The comic coming of age of Bill and his fellow conscript Percy Hapgood (Caleb Landry Jones) is complicated by being draftees and having to contend with military rules, regulations and officers. In particular, they go up against Sgt. Major Bradley, expertly portrayed by David Thewlis as one of those clueless, humorless, by-the-book, ramrod-up-the-rear-end, mirthless, mindless militaristic martinets. Richard Grant likewise excels as the aptly named Major Cross.

There are the usual hijinks and pranks committed by irrepressible youth, aimed at deflating authority figures and the hierarchy of power relations, as the irreverent conscripts confront brigadiers, brigades, the brig and courts martial and, in general, question the Cold War. During their leaves Bill and Percy pursue sexcapades, go to the movies – Bill and his girl Ophelia (Tamsin Egerton portrays the Oxford-attending blonde who is out of Bill’s league) watch Akira Kurosawa’s Rashomon – and the like. Bill lives in an islet in the River Thames near Shepperton Studios and watches movies being made – which could account for Boorman’s choice of avocations.

If so, we lucky moviegoers are the better for it. Boorman’s credits are too long to list in their entirety, but highlights include the stylish 1967 thriller Point Blank and 1968’s pacifistic Hell in the Pacific. Both starred Lee Marvin; the latter was shot at one of Palau’s Rock Islands, and every Palauan of a certain age has their favorite Lee Marvin story, which usually involves lots of drinking and carousing. In any case, Hell co-starred Toshiro Mifune (who is glimpsed in Queen during the abovementioned Rashomon sequence – a sly tip of the homage hat, if ever there was one!) who is stranded on a tiny island with Marvin during WWII, and was seen as an anti-Vietnam War allegory.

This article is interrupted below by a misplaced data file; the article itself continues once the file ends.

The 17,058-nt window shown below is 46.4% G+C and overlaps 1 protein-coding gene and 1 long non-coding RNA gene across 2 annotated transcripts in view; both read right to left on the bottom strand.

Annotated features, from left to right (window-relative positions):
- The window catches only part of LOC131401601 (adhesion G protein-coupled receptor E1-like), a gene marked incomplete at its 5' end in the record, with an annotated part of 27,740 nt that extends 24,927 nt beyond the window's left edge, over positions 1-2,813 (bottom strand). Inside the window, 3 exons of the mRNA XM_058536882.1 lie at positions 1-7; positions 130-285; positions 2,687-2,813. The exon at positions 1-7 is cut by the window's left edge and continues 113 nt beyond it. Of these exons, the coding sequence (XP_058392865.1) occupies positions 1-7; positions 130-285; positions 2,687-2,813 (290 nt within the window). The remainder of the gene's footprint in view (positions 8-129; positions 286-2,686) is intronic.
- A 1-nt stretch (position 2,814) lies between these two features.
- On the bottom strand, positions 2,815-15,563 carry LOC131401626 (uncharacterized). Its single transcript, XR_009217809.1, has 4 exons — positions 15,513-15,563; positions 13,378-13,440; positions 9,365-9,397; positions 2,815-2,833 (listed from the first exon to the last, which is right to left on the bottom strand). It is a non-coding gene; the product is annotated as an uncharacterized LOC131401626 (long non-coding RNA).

Boorman went on to helm the 1972 Deliverance (which could have been subtitled “The Hillbillies are Alive with the Sound of Snorting”) with Burt Reynolds, Jon Voight and who can ever forget a desperate Ned Beatty, grunting like a pig? 1985’s The Emerald Forest likewise had an environmental theme – although its “savages” were far nobler than Deliverance‘s demented hillbillies. As indicated, 1987’s Hope and Glory was Boorman’s movie memoir of growing up during the Nazi blitz of London. 1995’s Beyond Rangoon starred this year’s Best Supporting Actress Oscar winner for Boyhood in this pro-human rights feature opposing Burma’s Rangoon goons. And so on.

Like Jean-Luc Godard, the 82 year old John Boorman is still going strong, but Queen & Country could, alas, be his cinematic swan song. Be that as it may, it is a well made, entertaining movie about the human spirit rising above military madness and depersonalization in a quest for love and art. It opens in Los Angeles on Feb. 27. Watch for national release.


Ed Rampell
Ed Rampell

Ed Rampell is an LA-based film historian and critic, author of "Progressive Hollywood: A People’s Film History of the United States," and co-author of "The Hawaii Movie and Television Book." He has written for Variety, Television Quarterly, Cineaste, New Times L.A., and other publications. Rampell lived in Tahiti, Samoa, Hawaii, and Micronesia, reporting on the nuclear-free and independent Pacific and Hawaiian Sovereignty movements.